The gut microbiome—the community of trillions of microorganisms that live in the intestinal tract—is vital to human health. Changes in these microbes can play a role in the development of a number of diseases, including cancer, depression, cardiovascular disease and diabetes.
Now, in a study of zebrafish, researchers have shown that gut bacteria might also contribute to social development.
In a paper published this month in the journal PLOS Biology, researchers write that zebrafish, which are generally known to be social, spent less time interacting with others when they grew up without gut bacteria, Quanta Magazine’s Joanna Thompson reports.
“This study adds further evidence for the role of the microbiome, especially in early life, in shaping social behavior,” John Cryan, a neuroscientist at the University College Cork in Ireland who was not involved in the research, tells Medical News Today’s Deep Shukla.
The findings suggest that zebrafish gut bacteria influence their brains—and that a similar relationship might exist in humans. “Zebrafish brain development is very similar to the brain development of other vertebrates, including humans,” Judith Eisen, a neuroscientist at the University of Oregon and co-author of the new study, tells Medical News Today. “So, it seems likely that similar processes also occur during the development of the brains of other vertebrates.”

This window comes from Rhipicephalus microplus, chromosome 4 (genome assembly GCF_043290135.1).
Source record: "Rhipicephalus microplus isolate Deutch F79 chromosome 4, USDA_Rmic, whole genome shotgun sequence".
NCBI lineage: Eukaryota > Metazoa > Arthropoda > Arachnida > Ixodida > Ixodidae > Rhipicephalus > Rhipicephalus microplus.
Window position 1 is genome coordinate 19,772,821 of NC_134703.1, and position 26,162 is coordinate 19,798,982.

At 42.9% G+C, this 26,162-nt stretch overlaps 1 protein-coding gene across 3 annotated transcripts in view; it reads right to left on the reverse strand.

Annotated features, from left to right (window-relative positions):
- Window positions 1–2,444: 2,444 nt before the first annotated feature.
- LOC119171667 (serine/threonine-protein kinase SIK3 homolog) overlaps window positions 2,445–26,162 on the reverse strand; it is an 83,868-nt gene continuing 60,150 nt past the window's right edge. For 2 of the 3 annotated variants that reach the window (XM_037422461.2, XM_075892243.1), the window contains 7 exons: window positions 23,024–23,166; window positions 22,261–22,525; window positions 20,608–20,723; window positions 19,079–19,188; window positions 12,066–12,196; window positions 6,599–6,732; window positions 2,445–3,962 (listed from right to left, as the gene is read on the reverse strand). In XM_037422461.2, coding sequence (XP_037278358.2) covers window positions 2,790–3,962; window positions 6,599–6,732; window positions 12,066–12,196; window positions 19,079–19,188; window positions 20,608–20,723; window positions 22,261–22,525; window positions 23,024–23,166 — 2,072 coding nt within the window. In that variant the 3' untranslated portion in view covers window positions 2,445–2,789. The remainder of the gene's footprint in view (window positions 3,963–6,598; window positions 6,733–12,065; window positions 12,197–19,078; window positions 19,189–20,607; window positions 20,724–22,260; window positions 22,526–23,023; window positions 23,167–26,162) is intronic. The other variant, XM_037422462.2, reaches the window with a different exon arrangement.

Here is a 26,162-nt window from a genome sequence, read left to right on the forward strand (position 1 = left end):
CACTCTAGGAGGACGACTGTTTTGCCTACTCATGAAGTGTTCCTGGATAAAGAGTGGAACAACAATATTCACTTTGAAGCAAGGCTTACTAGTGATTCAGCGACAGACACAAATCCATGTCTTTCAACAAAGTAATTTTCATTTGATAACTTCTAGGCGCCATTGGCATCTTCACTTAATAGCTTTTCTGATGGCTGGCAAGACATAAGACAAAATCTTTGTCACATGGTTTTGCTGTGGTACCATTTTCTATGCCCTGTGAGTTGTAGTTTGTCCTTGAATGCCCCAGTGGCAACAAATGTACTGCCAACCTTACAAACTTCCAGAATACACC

Previous research has found links between social behavior and gut microbes in other animals: A study earlier this year revealed honeybees with gut bacteria had more social interactions than those without. Other scientists have examined how microbes influence the social behavior of mice.
For the new study, the researchers bred zebrafish embryos without gut bacteria. When they hatched, some were immediately inoculated with a microbiome, while others were inoculated a week later. The fish that received the microbes later displayed less social behavior two weeks after hatching, per Quanta Magazine.
By studying the brains of the zebrafish, the team pinpointed a possible cause of the antisocial behavior. At two weeks of age, the forebrains of fish that grew without gut bacteria had fewer immune cells called microglia, which trim connections between neurons, per Medical News Today. As a result, these fish had more connections between neurons in the forebrain.
Excessive connections between neurons have been linked with neuropsychiatric disorders such as autism, according to Medical News Today.
“These are big, major changes in the nervous system,” Eisen tells Quanta Magazine.
Still, the researchers aren’t exactly sure how the gut and the brain are communicating. And studying how gut bacteria might shape neurodevelopmental disorders in humans “is very challenging to do,” Kara Margolis, a pediatric gastroenterologist at New York University who was not involved in the research, tells Quanta Magazine.
But scientists hope to better understand the importance of gut bacteria in social development. “Learning more about how gut microbes influence brain development will help us understand how to foster a healthy gut microbiome that supports early nervous system development and function,” Eisen tells Medical News Today.